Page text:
While I certainly see some meaningful value in this program to customers and to Lululemon, I do wonder when subscription exhaustion will overwhelm consumers. How many retail, media, food and apparel subscriptions can the average person sustain, let alone manage? I am trying to manage it by “subscription hopping” from month to month for streaming and shipping deals, but it’s beginning to become more work than it’s worth. I know I am not alone, and I suspect a market correction is not far off.
Principal, MKT Marketing Services/Columbus Consulting
Lululemon clearly had a vision to expand their brand into the virtual and experiential world simply by the Mirror acquisition. It makes complete sense for them to integrate this “platform” into their retail universe. The key will be to do just that–integrate it with retail. Lululemon cannot forget its apparel fitness roots and needs to stay true to that–having the experiences be an extension or means to sell their product. I like the immersive subscription component to the modern retail plan, and recommend that they develop this component side by side (a mirror image, if you will:)) with their unified commerce approach. I can see using the Mirror device as a live shopping portal as well, a means to virtually try on new items and a doorway into the future metaverse.
Industry Consulting, Retail, CPG and Hospitality
Adding a subscription revenue stream to its P&L is a really smart move. Already a Wall Street darling, the analyst community will love this even more. The two tiered program appears to be spot-on and I think they’ll blow it out. By the way, the concept of “sweats” is a brilliant marketing move and connecting communities with sweats and a host of associated benefits is genius.
Independent Board Member, Investor and Startup Advisor
Introducing tiered memberships pays off for both customers and companies. Lululemon’s approach will strike the right chord for their loyal base. The more you are committed to improving your health and fitness, the stronger the emotional bond will be with the Lululemon brand. Sweating together provides group identification and support as well as acknowledgment and celebration. These are potent needs that Lululemon fulfills for its members. Brilliant strategy to complement their phenomenally successful athletic wear business.
Chief Accelerant at Incendio & Forbes Contributing Writer
A paid tier in a loyalty program is a constant revenue stream for the business, but it’s all about the value proposition for the consumer. Make it worthwhile, and the ardent hand-raisers will show up. A paid tier is also an aspirational mechanism, giving the masses something to shoot for, so if it’s all about community, then Lululemon should work hard on the conversion aspects.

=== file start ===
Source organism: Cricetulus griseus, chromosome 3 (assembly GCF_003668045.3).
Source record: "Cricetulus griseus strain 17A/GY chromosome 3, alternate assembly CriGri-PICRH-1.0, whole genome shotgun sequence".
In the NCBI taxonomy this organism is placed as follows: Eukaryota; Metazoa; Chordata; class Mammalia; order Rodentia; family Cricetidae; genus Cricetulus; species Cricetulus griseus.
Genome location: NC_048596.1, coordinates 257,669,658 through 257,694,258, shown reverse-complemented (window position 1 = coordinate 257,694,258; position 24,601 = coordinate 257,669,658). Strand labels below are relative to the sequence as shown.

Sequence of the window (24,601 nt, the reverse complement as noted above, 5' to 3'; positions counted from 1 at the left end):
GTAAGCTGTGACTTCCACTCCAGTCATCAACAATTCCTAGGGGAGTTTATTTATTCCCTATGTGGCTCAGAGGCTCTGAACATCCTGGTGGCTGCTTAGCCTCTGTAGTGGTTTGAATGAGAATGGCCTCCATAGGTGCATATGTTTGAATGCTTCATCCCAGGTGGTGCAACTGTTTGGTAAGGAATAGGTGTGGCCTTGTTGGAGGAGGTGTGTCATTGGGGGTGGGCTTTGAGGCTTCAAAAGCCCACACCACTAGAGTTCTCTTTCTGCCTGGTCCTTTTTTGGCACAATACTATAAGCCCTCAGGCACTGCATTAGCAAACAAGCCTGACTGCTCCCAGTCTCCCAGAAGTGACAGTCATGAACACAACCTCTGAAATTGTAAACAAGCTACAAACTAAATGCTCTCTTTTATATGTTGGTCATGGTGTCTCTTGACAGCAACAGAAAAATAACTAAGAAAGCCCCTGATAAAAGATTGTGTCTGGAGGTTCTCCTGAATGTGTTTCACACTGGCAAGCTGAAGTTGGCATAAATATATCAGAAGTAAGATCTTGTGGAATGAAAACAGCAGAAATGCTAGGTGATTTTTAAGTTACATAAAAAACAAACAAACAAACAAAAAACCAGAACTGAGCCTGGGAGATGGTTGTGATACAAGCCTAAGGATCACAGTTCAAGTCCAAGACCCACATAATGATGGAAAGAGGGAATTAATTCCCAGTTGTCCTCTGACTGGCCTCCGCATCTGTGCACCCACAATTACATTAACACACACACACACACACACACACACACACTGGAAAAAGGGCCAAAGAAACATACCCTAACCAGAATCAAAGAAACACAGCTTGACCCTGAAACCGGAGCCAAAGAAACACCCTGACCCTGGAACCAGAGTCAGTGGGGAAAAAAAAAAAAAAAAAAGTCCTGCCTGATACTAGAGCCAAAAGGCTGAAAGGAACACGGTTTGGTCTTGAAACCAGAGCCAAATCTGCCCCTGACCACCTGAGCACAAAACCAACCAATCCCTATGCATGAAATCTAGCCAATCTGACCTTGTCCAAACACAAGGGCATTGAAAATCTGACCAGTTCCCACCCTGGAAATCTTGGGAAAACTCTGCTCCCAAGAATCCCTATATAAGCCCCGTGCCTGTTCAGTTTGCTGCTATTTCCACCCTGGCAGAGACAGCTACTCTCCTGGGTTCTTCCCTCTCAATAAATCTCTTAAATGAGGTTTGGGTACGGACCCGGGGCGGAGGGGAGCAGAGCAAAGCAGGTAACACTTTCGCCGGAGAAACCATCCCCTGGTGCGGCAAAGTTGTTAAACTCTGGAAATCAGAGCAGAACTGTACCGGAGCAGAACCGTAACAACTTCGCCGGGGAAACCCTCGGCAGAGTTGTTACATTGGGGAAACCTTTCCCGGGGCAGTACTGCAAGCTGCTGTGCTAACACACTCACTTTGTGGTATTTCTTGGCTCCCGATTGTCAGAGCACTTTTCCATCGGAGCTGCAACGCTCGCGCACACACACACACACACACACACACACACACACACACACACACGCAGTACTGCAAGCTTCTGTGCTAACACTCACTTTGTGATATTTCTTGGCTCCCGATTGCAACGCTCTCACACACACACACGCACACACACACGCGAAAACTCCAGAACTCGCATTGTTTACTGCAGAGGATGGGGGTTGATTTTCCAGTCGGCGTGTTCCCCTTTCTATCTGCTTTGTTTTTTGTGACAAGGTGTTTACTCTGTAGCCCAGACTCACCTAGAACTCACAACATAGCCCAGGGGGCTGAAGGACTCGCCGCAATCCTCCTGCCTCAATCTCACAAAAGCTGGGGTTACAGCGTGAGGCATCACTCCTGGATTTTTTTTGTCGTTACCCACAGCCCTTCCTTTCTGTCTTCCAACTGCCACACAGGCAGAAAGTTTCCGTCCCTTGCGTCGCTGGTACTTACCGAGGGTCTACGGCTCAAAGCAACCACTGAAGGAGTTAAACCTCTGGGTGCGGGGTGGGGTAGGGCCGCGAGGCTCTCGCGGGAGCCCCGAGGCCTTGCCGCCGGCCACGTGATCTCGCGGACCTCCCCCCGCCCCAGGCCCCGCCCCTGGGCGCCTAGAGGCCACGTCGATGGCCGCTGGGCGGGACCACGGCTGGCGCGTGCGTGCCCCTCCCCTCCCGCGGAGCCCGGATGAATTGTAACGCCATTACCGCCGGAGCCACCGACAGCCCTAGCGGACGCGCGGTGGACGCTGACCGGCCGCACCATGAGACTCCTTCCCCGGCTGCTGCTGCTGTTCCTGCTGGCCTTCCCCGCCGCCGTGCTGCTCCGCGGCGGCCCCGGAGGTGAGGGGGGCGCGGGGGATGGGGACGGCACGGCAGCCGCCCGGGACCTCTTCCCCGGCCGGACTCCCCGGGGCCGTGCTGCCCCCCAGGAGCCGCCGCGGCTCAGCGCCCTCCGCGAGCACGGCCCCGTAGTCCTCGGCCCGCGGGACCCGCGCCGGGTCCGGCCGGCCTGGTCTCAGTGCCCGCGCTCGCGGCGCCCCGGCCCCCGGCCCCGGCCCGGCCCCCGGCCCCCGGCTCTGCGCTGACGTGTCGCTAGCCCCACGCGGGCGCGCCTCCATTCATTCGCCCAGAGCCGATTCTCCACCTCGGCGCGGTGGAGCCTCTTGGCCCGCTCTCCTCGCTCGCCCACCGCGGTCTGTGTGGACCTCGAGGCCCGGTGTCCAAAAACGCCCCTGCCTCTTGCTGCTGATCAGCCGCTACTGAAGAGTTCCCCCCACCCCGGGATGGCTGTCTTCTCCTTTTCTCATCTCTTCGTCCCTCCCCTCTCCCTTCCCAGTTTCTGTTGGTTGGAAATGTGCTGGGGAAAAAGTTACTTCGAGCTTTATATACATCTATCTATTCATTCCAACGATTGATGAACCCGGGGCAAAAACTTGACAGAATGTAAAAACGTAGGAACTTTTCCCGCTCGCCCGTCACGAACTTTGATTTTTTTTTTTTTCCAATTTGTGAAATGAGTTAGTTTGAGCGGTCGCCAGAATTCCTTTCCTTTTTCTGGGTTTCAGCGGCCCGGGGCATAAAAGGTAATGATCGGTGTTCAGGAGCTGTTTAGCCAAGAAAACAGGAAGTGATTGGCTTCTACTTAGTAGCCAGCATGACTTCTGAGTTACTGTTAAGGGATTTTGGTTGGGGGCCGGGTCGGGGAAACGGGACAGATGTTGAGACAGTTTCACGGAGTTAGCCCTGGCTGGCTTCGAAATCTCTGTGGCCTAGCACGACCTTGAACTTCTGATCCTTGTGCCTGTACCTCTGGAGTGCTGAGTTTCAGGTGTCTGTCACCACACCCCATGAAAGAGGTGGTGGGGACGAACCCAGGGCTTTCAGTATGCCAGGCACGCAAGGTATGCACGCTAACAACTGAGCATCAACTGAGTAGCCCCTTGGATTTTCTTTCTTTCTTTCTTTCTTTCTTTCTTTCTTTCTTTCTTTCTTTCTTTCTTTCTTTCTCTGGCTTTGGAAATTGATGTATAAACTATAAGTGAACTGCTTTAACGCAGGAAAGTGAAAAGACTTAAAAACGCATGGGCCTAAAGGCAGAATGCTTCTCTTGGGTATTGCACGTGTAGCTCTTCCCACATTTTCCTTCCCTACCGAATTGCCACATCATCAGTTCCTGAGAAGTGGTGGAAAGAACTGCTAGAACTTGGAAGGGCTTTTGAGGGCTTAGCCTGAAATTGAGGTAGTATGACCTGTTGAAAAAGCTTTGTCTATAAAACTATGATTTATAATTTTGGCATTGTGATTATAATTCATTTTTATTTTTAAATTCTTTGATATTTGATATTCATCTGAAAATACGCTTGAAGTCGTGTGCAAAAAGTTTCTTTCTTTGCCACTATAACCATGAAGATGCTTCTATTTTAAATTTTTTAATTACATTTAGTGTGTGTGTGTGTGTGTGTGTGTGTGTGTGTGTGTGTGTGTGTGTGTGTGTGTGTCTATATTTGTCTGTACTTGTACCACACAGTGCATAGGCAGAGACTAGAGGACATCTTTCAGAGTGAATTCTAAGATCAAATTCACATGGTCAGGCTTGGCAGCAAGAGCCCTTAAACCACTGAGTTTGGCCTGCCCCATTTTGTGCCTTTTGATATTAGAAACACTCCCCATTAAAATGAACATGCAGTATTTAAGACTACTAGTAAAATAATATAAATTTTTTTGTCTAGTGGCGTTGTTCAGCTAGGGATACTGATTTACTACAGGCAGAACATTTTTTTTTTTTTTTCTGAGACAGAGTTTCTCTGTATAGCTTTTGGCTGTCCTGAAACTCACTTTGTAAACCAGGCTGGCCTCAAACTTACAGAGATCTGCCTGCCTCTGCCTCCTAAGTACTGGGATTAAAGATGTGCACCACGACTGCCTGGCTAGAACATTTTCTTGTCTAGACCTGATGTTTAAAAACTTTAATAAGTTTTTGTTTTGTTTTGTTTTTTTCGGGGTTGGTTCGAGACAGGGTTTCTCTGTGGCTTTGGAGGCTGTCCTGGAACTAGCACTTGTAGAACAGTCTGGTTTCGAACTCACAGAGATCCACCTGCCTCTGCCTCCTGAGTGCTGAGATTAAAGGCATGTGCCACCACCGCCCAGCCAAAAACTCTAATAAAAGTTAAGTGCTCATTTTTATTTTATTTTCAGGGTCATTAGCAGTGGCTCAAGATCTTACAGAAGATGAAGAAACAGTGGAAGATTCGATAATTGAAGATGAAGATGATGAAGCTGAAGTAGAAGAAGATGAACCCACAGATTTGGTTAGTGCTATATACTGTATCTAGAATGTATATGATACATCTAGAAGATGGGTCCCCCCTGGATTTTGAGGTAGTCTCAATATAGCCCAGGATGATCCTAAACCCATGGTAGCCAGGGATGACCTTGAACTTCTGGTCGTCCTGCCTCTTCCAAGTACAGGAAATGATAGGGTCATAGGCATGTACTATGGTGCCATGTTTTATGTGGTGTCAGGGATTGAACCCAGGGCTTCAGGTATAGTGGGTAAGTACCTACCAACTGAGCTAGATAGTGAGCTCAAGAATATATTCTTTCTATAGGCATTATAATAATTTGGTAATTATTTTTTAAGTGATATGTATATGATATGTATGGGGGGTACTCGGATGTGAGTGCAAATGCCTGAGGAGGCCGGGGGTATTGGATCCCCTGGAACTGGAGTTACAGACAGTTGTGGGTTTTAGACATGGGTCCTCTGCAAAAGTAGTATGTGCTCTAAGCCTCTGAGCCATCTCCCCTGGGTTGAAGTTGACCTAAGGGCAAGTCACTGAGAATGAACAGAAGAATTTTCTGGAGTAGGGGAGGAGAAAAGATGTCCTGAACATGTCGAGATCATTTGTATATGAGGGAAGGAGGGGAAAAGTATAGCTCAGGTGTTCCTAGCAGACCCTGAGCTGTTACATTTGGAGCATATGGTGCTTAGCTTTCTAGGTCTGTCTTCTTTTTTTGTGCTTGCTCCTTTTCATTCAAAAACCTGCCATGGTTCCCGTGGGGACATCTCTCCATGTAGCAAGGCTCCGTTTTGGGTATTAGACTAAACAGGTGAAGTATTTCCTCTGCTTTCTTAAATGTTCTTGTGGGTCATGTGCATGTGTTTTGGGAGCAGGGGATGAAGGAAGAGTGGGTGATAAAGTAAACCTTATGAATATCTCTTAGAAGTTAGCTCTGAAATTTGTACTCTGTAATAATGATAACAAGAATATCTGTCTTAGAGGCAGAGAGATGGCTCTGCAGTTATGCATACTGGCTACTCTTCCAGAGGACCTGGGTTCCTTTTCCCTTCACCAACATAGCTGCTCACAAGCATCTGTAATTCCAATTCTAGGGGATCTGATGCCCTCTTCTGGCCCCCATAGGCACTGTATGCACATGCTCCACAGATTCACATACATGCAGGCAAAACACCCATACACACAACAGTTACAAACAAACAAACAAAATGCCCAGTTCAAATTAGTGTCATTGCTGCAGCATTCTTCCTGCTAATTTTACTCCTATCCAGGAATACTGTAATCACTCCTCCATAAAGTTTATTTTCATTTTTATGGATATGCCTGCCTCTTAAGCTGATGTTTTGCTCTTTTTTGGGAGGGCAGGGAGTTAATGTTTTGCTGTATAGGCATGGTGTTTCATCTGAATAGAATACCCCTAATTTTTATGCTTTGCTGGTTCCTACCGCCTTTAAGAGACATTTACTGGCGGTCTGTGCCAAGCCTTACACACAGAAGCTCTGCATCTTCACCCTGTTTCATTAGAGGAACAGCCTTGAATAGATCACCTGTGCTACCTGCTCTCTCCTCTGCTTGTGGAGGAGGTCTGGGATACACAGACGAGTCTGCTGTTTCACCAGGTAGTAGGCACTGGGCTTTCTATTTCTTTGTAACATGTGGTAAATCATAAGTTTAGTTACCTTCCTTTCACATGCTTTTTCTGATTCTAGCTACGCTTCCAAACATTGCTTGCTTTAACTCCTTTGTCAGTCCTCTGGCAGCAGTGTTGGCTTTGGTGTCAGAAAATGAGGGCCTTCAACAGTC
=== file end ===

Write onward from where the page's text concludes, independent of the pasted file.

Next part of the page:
Lead, Kearney Consumer Institute
I like that Lululemon’s program isn’t discount-driven, which is where many subscription and loyalty programs fall flat – they are simply trying to incentivize purchase, not build true loyalty or community.
I agree with Dave’s comment re: subscription fatigue. There’s some risk here – we see consumers leaving Netflix and other streamers because there’s too many offerings without the additive content. I’m not sure there is a specific risk here because there aren’t as many equivalent fitness programs, but Lulu will need to continue to keep consumers engaged over time.
Founder & Principal, PINE
I think the two-tiered element makes sense. Free covers new customers or those who are slightly engaged but curious. The more loyal fan base will want to be a part of the ecosystem and for them, it’s a small price to pay. Lululemon could probably add a higher tier down the road.
The keys to success will be compelling content, personalization, ease of engagement and listening to the conversations to keep a pulse on what’s working and what’s not.
Professor, International Business, Guizhou University of Finance & Economics and University of Sanya, China.
I have two questions. What percent of Lululemon’s customers actually buy Lululemon apparel for fitness? Will the Mirror go the same way as Peloton? Good idea at the moment, but the reality of using it drops off quickly.
Founding Partner, Merchandising Metrics
It’s not just about the “stuff.” It’s about the lifestyle. Lululemon is evolving into a health and wellness brand, extending its reach far beyond yoga and athleisure wear.
Partner, Candezent & Retail Cities Consultant
Creating and supporting a connected community has infinite value for Lululemon and other brands who stand for health, wellness and fitness. The relationship of sport and fashion continues to impact streetwear. So hopping into a Lululemon fitness class doesn’t require a change of clothes and in fact encourages enthusiasts to take their activewear to the streets.